So-called on the 1867 O.S. It is marked on the Enfield Chase Enclosure Map of 1777. It was sometimes known as Long Hill [RB 7.3.1876].
The first houses were occupied in 1910 [K]. The name is probably a continuation of the policy begun on the adjoining Enfield New Town development of naming the roads after Elizabethan worthies. See Cecil Road.
Part of the Laurel Bank Estate. The 1896 O.S. shows houses on the east side only.
Probably built in the early eighteen-sixties. It is marked on the 1867 0.S. Being very low-lying it suffered from drainage problems [RB 10.11.1871].
Part of the Old Park Estate developed from 1880. Plans for one house were deposited in 1883 [RB 17.3.1883]. The name suggests that the developer must have been acquainted with the novels of Sir Walter Scott. See also Crescent Road and Old Park Road.
A group of cottages formerly situated to the south of Whitewebbs Lane. The cottages were of early 19th century date and were probably named after the Duke of Wellington.
Part of the Bush Hill Park Estate, sold for building in 1971 [AC]. The first houses were offered for sale in 1878 [AC]. The road was partly in Edmonton. It was probably named after the Duke of Wellington.
The first houses were occupied in 1906. The 1867 O.S. shows a Westmoor House and a Westmoor Farm situated on the north side of Green Street.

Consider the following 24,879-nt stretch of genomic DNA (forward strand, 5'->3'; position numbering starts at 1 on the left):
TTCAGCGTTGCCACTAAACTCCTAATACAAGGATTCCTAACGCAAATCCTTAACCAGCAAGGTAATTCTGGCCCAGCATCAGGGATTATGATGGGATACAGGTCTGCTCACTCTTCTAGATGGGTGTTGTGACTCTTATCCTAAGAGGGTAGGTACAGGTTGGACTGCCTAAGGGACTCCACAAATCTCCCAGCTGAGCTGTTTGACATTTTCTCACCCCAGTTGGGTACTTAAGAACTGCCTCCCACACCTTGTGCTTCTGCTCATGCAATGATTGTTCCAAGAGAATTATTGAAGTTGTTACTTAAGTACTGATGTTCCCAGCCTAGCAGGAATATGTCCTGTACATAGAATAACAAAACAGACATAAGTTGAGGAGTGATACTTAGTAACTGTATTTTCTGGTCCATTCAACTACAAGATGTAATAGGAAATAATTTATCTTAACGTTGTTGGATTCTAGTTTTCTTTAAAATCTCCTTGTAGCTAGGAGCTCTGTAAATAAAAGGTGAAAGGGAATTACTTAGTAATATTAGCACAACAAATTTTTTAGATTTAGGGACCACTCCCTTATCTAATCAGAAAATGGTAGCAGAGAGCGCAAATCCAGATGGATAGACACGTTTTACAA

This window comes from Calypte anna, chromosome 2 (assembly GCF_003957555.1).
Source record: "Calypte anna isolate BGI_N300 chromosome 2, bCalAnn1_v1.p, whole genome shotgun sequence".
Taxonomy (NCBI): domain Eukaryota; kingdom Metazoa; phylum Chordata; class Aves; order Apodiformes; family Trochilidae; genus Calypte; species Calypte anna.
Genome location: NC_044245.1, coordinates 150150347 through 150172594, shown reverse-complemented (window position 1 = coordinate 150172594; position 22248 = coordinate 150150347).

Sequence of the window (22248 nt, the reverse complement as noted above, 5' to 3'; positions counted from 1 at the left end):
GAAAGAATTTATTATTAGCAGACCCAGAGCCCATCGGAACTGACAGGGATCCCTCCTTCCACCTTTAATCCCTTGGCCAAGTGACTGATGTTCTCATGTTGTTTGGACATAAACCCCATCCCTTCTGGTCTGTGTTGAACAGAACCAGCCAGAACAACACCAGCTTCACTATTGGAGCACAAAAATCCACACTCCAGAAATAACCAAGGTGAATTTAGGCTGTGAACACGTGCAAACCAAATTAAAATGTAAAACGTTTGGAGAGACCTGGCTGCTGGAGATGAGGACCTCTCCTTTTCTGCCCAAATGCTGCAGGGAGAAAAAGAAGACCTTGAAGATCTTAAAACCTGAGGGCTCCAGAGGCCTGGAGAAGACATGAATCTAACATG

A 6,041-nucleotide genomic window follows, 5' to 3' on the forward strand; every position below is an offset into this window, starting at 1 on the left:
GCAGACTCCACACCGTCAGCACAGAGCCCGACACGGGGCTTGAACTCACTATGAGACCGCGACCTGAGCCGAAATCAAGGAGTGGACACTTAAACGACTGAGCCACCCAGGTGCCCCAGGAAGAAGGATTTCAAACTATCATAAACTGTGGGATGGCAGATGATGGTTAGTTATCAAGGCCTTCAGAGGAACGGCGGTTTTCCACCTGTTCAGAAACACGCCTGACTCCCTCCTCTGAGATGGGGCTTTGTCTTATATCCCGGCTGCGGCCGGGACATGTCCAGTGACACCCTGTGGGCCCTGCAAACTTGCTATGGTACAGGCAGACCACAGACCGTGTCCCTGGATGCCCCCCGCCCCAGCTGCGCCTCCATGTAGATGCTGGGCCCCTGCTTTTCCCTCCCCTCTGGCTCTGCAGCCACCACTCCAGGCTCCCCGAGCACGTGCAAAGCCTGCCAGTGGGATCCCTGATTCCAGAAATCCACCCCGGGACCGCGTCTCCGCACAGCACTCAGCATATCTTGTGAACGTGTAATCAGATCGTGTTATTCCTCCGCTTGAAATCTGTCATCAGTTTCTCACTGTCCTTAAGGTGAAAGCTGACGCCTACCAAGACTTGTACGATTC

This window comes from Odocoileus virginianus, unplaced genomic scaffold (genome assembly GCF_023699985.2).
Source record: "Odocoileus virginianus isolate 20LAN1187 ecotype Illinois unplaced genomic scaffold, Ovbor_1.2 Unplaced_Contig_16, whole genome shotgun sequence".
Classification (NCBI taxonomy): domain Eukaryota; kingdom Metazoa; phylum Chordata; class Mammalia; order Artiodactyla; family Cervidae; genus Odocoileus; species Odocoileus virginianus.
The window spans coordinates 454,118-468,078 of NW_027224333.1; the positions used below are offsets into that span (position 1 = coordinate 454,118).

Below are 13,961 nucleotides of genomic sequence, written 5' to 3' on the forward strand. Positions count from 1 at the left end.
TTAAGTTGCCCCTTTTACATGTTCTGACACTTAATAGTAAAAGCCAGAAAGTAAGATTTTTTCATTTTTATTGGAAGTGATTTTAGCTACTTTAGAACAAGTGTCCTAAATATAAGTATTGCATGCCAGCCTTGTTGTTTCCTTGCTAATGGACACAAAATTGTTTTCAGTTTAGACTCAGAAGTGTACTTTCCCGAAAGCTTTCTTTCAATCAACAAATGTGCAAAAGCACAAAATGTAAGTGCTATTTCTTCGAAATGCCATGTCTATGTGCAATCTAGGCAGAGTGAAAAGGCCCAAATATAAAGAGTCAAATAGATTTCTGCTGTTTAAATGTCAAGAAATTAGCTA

So-called in 1909 [K]. The name reflects the proximity of the Ponders End Wharf on the Lee Navigation. It was previously known as Mill Lane or Mill Road [RB 7.10.1870]. It forms the approach to Ponders End Mill.
Previously called Hawkings Lane [K1903]. It had acquired its present name by 1909 [K].
So-called in 1754 [TM]. At that time only the eastern end of the road was in existence. Near the King and Tinker it terminated at a gate into Enfield Chase. The present name was in use in 1572 but, at the same time, part of the road went under the name of Romey Street.
So-called in 1851 [Ce]. The name is derived from the Windmill which stood at the junction of Old Park Road until its demolition in 1904.
Part of the Birkbeck Estate. The road is marked on an auctioneer’s plan of 1887. Plans for one house were submitted in 1893 [RB 13.4.1893]. The 1896 O.S. shows the road partly built.
The Woodlands Estate was under construction by 1883 when some of the houses were discovered to have been jerry-built [RB 5.1.1883]. The 1867 O.S. shows a house called the Woodlands on the east side of Brigadier Hill.
A small group of cottages situated to the east of Cockfosters Road, north of the junction with Bramley Road. They appear on the 1867 O.S. They were demolished 0.1935 and the site is now covered by a parade of shops.
Worlds End Lane
Prior to 1934 this road was in Southgate (Edmonton before 1881), but the land on either side of it was in Enfield. In 1934 Worlds End Lane was transferred to Enfield and Southgate was compensated with a portion of Cockfosters. The name appears on the 1867 O.S. The name is obviously an ironic allusion to its remote situation. See also Botany Bay.